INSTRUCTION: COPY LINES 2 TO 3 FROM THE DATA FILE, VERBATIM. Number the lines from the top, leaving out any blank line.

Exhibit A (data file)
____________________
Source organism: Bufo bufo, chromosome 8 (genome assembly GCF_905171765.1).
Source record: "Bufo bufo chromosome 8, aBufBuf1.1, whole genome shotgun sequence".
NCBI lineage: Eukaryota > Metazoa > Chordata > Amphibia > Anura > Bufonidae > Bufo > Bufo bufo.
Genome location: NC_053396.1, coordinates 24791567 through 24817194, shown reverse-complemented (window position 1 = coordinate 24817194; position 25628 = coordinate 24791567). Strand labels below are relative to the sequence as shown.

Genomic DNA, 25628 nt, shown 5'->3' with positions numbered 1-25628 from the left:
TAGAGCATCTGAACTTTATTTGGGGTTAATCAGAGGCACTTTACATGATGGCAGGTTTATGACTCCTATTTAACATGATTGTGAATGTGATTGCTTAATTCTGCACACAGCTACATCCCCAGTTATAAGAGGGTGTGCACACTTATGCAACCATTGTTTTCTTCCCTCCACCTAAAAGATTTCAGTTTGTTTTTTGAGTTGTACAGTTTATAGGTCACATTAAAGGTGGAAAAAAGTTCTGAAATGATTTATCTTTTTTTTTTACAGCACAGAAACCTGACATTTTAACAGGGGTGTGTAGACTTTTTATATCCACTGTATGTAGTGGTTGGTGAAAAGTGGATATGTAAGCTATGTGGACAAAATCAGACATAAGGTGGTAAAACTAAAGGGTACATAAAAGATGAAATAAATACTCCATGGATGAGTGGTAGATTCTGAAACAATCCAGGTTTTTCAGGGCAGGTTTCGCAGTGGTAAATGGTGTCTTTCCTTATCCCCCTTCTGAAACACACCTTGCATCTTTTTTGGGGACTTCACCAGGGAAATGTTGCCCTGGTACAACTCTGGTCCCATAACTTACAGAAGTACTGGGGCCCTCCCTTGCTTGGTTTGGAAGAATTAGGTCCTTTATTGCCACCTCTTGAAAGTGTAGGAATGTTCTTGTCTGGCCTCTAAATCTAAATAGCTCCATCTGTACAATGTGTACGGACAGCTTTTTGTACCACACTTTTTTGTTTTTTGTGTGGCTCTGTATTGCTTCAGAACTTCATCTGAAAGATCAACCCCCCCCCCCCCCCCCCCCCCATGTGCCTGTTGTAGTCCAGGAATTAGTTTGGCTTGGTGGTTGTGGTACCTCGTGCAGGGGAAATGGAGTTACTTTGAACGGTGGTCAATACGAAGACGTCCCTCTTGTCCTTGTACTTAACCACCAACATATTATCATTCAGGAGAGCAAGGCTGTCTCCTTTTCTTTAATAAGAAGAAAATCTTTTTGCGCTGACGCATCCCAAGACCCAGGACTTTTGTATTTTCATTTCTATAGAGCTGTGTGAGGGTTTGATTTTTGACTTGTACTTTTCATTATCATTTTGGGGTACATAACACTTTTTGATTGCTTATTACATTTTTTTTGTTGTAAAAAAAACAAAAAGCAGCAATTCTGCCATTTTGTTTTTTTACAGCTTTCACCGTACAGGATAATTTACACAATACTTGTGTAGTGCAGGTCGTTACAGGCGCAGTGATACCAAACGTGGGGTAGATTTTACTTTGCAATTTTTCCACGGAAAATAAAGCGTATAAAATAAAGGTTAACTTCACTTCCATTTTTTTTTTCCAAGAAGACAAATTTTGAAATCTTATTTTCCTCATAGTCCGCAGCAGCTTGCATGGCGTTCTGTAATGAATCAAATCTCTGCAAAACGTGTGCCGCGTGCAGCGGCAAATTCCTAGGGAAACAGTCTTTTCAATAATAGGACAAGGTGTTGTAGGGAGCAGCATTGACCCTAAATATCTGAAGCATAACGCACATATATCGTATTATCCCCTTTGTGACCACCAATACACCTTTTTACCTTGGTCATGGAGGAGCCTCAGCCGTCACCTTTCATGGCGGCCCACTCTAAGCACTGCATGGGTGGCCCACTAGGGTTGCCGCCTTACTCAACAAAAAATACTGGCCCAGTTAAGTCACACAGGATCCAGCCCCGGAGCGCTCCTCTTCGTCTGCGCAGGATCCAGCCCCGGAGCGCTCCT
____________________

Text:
Source record: "Bufo bufo chromosome 8, aBufBuf1.1, whole genome shotgun sequence".
NCBI lineage: Eukaryota > Metazoa > Chordata > Amphibia > Anura > Bufonidae > Bufo > Bufo bufo.